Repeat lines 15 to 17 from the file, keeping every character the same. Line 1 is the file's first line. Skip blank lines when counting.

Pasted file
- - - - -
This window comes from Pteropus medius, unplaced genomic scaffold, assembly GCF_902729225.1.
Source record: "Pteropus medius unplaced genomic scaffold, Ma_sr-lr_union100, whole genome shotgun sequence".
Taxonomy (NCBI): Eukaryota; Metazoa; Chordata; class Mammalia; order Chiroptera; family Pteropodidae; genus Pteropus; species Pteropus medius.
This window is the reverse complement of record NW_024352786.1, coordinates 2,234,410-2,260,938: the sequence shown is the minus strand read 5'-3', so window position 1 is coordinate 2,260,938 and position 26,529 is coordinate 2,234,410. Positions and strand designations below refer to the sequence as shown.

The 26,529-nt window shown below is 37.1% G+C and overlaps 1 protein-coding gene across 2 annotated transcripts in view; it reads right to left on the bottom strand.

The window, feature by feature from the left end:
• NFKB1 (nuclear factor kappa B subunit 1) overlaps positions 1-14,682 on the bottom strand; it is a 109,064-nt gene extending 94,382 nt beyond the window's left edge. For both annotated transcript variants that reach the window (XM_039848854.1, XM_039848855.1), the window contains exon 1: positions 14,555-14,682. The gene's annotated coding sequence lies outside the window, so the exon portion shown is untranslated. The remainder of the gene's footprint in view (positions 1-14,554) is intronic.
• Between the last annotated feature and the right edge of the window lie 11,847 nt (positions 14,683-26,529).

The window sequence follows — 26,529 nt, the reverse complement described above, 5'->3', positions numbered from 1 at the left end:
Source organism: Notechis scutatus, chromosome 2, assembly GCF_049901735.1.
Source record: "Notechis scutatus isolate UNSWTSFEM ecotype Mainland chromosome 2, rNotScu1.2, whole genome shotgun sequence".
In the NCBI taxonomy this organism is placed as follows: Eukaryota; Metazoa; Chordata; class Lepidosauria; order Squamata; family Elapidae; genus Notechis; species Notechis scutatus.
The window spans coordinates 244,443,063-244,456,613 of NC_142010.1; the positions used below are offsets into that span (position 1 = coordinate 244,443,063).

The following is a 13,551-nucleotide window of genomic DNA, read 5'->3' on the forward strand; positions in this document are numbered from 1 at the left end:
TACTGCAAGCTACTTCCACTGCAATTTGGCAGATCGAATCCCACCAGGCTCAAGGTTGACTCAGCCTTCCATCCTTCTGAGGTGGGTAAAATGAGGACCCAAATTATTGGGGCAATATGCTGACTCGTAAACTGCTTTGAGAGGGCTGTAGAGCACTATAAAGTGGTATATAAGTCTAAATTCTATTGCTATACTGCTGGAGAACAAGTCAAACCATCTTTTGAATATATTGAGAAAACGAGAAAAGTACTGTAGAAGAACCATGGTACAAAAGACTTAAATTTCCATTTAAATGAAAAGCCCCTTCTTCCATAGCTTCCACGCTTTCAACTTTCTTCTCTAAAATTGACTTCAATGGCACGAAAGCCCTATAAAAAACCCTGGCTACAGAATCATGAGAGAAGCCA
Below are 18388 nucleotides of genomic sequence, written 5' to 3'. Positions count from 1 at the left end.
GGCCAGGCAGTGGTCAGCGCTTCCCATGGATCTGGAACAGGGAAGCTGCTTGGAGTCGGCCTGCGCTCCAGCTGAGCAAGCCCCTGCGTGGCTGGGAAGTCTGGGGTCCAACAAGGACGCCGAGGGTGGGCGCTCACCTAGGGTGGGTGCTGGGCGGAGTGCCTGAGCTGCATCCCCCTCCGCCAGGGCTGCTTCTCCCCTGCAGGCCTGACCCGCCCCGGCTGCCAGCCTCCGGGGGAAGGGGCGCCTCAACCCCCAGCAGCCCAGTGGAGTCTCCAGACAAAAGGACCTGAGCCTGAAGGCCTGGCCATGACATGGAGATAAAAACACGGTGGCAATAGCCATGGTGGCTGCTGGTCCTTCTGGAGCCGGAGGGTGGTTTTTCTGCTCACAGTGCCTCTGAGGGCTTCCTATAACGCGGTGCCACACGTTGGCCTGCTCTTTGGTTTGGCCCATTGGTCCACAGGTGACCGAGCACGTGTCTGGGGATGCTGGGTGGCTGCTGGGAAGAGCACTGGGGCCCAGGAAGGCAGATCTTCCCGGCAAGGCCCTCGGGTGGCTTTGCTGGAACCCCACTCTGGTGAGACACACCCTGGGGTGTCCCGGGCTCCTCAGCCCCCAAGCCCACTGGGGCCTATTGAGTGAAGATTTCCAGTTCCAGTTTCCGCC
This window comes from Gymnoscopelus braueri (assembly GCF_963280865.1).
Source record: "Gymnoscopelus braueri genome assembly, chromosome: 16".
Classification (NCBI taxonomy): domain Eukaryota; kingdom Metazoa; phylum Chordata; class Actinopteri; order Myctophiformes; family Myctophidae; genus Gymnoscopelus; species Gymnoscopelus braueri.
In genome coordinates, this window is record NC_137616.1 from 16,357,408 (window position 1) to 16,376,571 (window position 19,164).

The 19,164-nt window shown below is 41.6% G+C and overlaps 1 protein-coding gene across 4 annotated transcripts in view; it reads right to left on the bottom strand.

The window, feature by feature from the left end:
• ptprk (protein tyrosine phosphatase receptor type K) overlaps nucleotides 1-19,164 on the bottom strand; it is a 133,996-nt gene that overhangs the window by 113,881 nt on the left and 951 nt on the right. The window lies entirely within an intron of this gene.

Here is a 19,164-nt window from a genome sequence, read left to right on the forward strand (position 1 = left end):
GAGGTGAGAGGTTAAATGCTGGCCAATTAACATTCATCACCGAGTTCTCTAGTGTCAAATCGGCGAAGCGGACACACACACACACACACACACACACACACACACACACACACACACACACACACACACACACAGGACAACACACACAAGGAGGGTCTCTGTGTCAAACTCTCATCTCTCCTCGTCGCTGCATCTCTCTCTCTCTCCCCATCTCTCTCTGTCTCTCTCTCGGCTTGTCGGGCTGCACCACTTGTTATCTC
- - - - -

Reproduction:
TACTGCAAGCTACTTCCACTGCAATTTGGCAGATCGAATCCCACCAGGCTCAAGGTTGACTCAGCCTTCCATCCTTCTGAGGTGGGTAAAATGAGGACCCAAATTATTGGGGCAATATGCTGACTCGTAAACTGCTTTGAGAGGGCTGTAGAGCACTATAAAGTGGTATATAAGTCTAAATTCTATTGCTATACTGCTGGAGAACAAGTCAAACCATCTTTTGAATATATTGAGAAAACGAGAAAAGTACTGTAGAAGAACCATGGTACAAAAGACTTAAATTTCCATTTAAATGAAAAGCCCCTTCTTCCATAGCTTCCACGCTTTCAACTTTCTTCTCTAAAATTGACTTCAATGGCACGAAAGCCCTATAAAAAACCCTGGCTACAGAATCATGAGAGAAGCCA
Below are 18388 nucleotides of genomic sequence, written 5' to 3'. Positions count from 1 at the left end.
GGCCAGGCAGTGGTCAGCGCTTCCCATGGATCTGGAACAGGGAAGCTGCTTGGAGTCGGCCTGCGCTCCAGCTGAGCAAGCCCCTGCGTGGCTGGGAAGTCTGGGGTCCAACAAGGACGCCGAGGGTGGGCGCTCACCTAGGGTGGGTGCTGGGCGGAGTGCCTGAGCTGCATCCCCCTCCGCCAGGGCTGCTTCTCCCCTGCAGGCCTGACCCGCCCCGGCTGCCAGCCTCCGGGGGAAGGGGCGCCTCAACCCCCAGCAGCCCAGTGGAGTCTCCAGACAAAAGGACCTGAGCCTGAAGGCCTGGCCATGACATGGAGATAAAAACACGGTGGCAATAGCCATGGTGGCTGCTGGTCCTTCTGGAGCCGGAGGGTGGTTTTTCTGCTCACAGTGCCTCTGAGGGCTTCCTATAACGCGGTGCCACACGTTGGCCTGCTCTTTGGTTTGGCCCATTGGTCCACAGGTGACCGAGCACGTGTCTGGGGATGCTGGGTGGCTGCTGGGAAGAGCACTGGGGCCCAGGAAGGCAGATCTTCCCGGCAAGGCCCTCGGGTGGCTTTGCTGGAACCCCACTCTGGTGAGACACACCCTGGGGTGTCCCGGGCTCCTCAGCCCCCAAGCCCACTGGGGCCTATTGAGTGAAGATTTCCAGTTCCAGTTTCCGCC